Luk 12:25  Who of you by worrying can add a single hour to his life?

Luk 12:26  Since you cannot do this very little thing, why do you worry about the rest?

He’s really saying – cut the c**p! This obsession with stuff! And your needs in the consumer Christian cult we all get sucked into.

Luk 12:29  And do not set your heart on what you will eat or drink; do not worry about it.

Luk 12:30  For the pagan world runs after all such things, and your Father knows that you need them.

Luk 12:31  But seek his kingdom, and these things will be given to you as well.

Luk 12:32  “Do not be afraid, little flock, for your Father has been pleased to give you the kingdom.

Luk 12:33  Sell your possessions and give to the poor. Provide purses for yourselves that will not wear out, a treasure in heaven that will not be exhausted, where no thief comes near and no moth destroys.

Luk 12:34  For where your treasure is, there your heart will be also.

Your treasure in heaven is not really, primarily, about a bigger and better mansion that you invest in the sky (the idea that if you don’t you’ll just get a batch with bad/Asian/English/South African neighbours – or whatever matches your prejudice.) And don’t be anxious and fearful.

Luk 12:32  “Do not be afraid, little flock, for your Father has been pleased to give you the kingdom.

The Kingdom. Has been pleased to give you… Now! Its values – its economics. Its purpose for living – living out Kingdom values and standardsseeking the Kingdom above other things – bringing people into the Kingdom – investing your tithes (still 10%) into the work of the Kingdom through first and foremost the local church.  It’s about doing the works that God gives you.

Remember the women at the well story and sermon? When they went shopping and Jesus was able to get on with things? Remember the food debate? Here it is in John 4:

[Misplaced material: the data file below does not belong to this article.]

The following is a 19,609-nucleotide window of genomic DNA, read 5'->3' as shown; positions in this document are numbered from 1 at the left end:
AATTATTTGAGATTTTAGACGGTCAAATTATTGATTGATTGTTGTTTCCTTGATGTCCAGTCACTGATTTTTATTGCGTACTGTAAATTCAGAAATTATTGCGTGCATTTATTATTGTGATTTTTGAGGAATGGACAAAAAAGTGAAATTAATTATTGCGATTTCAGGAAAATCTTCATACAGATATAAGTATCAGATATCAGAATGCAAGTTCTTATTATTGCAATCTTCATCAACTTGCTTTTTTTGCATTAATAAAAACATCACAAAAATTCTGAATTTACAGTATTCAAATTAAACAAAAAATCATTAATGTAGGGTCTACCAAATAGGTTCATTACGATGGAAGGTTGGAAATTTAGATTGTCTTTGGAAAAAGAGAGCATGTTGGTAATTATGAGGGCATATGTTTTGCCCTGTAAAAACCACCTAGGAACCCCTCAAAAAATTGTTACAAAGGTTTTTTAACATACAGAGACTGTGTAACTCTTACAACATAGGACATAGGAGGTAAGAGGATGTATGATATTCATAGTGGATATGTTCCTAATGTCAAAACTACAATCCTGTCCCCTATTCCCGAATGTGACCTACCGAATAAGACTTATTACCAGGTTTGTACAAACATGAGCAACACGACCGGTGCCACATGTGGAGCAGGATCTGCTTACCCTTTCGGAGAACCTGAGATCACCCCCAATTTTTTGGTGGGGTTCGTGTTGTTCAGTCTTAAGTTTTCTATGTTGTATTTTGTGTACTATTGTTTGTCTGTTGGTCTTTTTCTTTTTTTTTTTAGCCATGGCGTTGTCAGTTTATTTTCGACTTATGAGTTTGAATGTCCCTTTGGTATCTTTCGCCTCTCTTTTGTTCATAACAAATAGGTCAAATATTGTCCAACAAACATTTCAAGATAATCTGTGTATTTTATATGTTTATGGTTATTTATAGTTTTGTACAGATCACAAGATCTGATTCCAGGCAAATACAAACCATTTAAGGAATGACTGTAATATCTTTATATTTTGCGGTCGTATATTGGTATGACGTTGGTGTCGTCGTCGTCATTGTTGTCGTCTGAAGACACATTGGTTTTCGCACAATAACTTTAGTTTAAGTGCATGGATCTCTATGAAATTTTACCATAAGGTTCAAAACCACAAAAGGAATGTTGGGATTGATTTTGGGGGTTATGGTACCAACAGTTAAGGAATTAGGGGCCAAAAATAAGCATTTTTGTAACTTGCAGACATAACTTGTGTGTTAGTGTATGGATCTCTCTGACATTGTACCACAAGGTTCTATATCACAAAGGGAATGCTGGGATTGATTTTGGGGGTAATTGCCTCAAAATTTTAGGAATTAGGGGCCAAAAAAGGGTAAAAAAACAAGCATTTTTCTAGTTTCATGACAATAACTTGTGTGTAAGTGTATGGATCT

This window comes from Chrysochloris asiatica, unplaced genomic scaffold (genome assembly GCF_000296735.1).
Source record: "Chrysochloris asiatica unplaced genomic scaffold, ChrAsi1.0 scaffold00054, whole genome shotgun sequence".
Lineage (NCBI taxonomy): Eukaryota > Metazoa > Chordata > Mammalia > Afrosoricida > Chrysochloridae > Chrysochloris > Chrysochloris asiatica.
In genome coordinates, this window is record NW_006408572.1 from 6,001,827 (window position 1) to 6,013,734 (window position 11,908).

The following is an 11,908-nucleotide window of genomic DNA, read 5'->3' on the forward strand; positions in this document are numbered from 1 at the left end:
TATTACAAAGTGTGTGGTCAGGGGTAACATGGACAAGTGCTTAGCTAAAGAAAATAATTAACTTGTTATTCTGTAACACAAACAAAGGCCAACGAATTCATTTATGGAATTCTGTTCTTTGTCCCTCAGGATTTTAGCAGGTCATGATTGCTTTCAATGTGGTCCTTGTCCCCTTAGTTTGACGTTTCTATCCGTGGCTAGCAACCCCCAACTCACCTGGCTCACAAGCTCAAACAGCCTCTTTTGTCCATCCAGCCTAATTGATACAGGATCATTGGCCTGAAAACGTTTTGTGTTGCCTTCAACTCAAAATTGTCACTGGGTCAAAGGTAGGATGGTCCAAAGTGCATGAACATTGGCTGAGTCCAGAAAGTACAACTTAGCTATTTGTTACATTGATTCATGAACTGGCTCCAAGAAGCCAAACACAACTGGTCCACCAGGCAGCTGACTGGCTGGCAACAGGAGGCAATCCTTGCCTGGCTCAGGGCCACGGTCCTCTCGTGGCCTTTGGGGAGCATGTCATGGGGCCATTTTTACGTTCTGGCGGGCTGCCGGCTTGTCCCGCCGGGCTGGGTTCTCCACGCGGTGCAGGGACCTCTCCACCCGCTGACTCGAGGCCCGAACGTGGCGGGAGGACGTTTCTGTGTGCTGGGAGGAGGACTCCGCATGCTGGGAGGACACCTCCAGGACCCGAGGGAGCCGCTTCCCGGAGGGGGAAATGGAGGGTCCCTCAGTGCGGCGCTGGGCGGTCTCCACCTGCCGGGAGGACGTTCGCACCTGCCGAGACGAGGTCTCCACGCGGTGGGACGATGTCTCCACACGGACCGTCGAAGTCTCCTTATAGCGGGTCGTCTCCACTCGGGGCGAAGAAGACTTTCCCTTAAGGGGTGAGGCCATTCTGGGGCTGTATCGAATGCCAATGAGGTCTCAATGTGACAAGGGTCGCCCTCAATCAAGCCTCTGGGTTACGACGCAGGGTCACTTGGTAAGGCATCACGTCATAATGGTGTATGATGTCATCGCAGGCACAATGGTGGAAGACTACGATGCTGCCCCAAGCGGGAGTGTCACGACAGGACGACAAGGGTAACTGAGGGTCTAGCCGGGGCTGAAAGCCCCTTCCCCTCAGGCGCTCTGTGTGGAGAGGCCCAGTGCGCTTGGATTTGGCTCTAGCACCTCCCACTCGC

Joh 4:30  They came out of the town and made their way toward him.

Joh 4:31  Meanwhile his disciples urged him, “Rabbi, eat something.”

Joh 4:32  But he said to them, “I have food to eat that you know nothing about.”

Joh 4:33  Then his disciples said to each other, “Could someone have brought him food?”

Joh 4:34  “My food,” said Jesus, “is to do the will of him who sent me and to finish his work.

His work was the very substance of his being. Obedience and redemption. These are bread and butter issues, if you like.

Jesus’ work was a war too.

When Jesus once healed on the Sabbath, they accused him of doing the work of Beelzebub – Lord of the flies. The devil. The Satan – is the correct way of talking about him. Here’s the passage in Matthew 12 this time:

Mat 12:24  But when the Pharisees heard this, they said, “It is only by Beelzebub, the prince of demons, that this fellow drives out demons.”

Mat 12:25  Jesus knew their thoughts and said to them, “Every kingdom divided against itself will be ruined, and every city or household divided against itself will not stand.

Mat 12:26  If Satan drives out Satan, he is divided against himself. How then can his kingdom stand?

Mat 12:27  And if I drive out demons by Beelzebub, by whom do your people drive them out? So then, they will be your judges.

Mat 12:28  But if I drive out demons by the Spirit of God, then the kingdom of God has come upon you.

You can’t do his stuff – his work – unless you are steady – grounded – standing firm and alert – with your intelligence operatives doing their job.

Jesus’s work on earth ended on the cross. But the story didn’t end there. This is the Kingdom of the 3rd day. Resurrection. And giving the Spirit. And His intercession for us. And His coming again in the future to judge us all.

It’s what David didn’t live after – he lived before it. We live after the resurrection. We know the results of the real World Cup.

But David knew it was coming. He spoke of Messiah aka Christ:

Psa 110:1  Of David. A psalm. The LORD says to my Lord: “Sit at my right hand until I make your enemies a footstool for your feet.” 

When people asked Jesus this question, he referred to this. 

Mat 22:42  “What do you think about the Christ? Whose son is he?” “The son of David,” they replied.

Mat 22:43  He said to them, “How is it then that David, speaking by the Spirit, calls him ‘Lord’? For he says,

Mat 22:44  “‘The Lord said to my Lord: “Sit at my right hand until I put your enemies under your feet.”‘

Mat 22:45  If then David calls him ‘Lord,’ how can he be his son?”

Mat 22:46  No one could say a word in reply, and from that day on no one dared to ask him any more questions.

SO HOW DO WE DO IT?

The wrestling in prayer is no easy task. Jesus had his time in the wilderness – but it was not a place of rest and refuge. It was a struggle with the voices that challenged his identity and destiny. (He was led there by the Spirit!)

And in the garden of Gethsemane too. He didn’t ask then to fly away like a dove.

He did pray this though: